I just had to edit a 40 page paper and I'm not kidding, there were paragraphs where every sentence started with "This."

How do good writers learn to vary their sentence length and wording to flow? I don't feel I have this problem when I'm writing from scratch, but when editing, I found myself struggling to come up with new ways to start sentences.

4 Answers 4


In On Writing, Stephen King said to write how you speak. When we're talking to somebody you don't say "This ..." every sentence. It tends to flow smoothly.

Your story is your conversation with the reader.

I found that that advice was probably one of the most informative in making my writing style very accessible and free-flowing for the gentle reader.

  • 2
    I like this, though I caution you on writing too much as you speak. It will read funny as well. There's a balance needed.
    – way0utwest
    Nov 26, 2010 at 21:07
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    ...As a socially inept introvert, terrible speaker (awkward pauses, forgotten sentences, etc.), and recent teenager, I'd like to point out that sometimes writing as your imaginary friends speak is a much, much better idea.
    – kitukwfyer
    Dec 9, 2010 at 15:55

Probably not the fast and easy answer that you (or me for that matter) want, but I guess it just comes down to editing; again and again.

Reread the paragraphs out loud, and you will often feel where the problem is. Then it becomes a matter of restructuring the sentence. It's easy to just focus on the start of the sentence, but see the whole sentence as one. What are you trying to say? Is there another way of expressing the same thing? Could the information revealed be combined with the sentece before or after?

Give it some time, put the text away for a while. Over time it will get better.

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    Reading out loud is huge. It may look fine on the page, but if it sounds stupid out loud, it needs to be changed. Nov 29, 2010 at 18:30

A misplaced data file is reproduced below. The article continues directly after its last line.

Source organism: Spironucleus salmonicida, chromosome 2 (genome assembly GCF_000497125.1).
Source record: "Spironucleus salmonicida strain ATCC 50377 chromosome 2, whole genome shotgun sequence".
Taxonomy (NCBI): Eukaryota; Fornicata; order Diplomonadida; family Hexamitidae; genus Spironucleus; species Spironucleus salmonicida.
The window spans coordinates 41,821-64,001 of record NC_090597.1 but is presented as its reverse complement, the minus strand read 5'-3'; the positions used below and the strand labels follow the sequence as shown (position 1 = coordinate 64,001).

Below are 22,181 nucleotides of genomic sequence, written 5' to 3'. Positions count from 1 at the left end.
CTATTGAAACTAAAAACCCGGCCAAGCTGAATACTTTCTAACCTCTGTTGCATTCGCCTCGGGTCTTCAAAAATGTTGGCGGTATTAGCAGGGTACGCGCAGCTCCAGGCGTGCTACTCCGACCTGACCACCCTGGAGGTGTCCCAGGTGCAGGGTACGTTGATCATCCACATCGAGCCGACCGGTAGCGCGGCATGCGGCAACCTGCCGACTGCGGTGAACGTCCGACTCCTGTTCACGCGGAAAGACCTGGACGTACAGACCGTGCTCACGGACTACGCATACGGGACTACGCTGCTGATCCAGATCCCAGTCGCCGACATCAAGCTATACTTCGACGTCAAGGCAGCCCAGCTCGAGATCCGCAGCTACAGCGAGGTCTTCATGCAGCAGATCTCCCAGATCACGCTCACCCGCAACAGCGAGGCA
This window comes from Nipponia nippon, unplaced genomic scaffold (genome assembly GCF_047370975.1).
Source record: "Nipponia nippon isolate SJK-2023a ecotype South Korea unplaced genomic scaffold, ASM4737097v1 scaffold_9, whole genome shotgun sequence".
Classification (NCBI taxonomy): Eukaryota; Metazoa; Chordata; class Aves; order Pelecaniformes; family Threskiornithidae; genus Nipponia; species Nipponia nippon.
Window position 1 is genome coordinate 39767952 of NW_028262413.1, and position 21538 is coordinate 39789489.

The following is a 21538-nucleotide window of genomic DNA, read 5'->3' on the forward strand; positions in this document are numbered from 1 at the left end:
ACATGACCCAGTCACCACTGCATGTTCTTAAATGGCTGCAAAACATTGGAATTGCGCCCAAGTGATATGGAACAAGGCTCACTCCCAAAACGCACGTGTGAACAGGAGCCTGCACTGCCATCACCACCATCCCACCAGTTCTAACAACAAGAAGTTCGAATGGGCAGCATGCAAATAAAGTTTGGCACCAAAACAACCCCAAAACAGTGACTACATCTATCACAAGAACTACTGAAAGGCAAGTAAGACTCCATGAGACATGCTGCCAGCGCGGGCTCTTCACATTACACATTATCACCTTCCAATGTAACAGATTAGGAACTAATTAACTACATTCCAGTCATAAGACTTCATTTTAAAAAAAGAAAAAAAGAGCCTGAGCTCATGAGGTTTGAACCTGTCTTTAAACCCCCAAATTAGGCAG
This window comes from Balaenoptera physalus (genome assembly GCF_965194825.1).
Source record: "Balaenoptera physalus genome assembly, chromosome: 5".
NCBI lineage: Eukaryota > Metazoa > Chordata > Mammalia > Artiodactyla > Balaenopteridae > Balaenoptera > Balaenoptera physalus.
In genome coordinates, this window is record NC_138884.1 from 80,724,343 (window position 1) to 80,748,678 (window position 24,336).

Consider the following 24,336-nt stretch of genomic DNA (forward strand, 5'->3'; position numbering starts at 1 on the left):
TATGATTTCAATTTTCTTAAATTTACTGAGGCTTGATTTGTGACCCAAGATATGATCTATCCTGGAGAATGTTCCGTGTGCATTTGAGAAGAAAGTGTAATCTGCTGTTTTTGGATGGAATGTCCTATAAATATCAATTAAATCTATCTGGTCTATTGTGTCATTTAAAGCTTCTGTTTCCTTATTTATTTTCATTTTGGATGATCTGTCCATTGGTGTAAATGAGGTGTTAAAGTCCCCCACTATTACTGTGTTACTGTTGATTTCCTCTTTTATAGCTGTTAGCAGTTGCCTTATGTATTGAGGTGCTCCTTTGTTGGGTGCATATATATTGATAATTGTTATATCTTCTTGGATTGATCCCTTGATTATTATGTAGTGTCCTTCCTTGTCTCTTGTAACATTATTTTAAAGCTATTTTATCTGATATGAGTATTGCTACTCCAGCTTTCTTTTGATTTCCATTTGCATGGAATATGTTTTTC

Learn grammar.

The more you know about grammatical constructions in the language you are writing in, the more interesting sentences you will be able to create. Remember to vary your constructs from simple noun verb noun to more complicated leading clause, noun verb noun and other constructs. When tempted to use a pronoun, especially one which will result in a general reference rather than an obvious connection to a noun, think about a way to use an interesting noun instead. Make sure to read over your work looking for the same noun too close together in a paragraph and restructure those sentences for interest. The more you know, the more you can vary your writing.

At the same time, don't overcomplicate. You want your writing to be simple and direct. As you edit your writing make sure that you remove everything except what is essential.

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    I actually disagree with the comment on grammar. You need to know grammar anyway, but knowing it won't help you much with avoiding repetitive prose. Nov 27, 2010 at 5:48

My first tip is one I only recently discovered: use a thesaurus. I don't know what it was; maybe I was afraid to use it, like it's admitting that I don't know everything, or maybe I just didn't realize how helpful they were. But as soon as I conceded and started using a thesaurus whenever I felt that my word choice wasn't flowing properly, I found that my writing became a lot more satisfying to read.

My second tip is less clear-cut, and is probably not for everyone. Read some postmodern authors like Pynchon or Nabokov, masters of really varied writing. If you already have, do it again. See what they do to make their writing stand apart. Try to write like that. It's going to be a very poor simulation, but eventually you'll incorporate the bits that you like into your own style.

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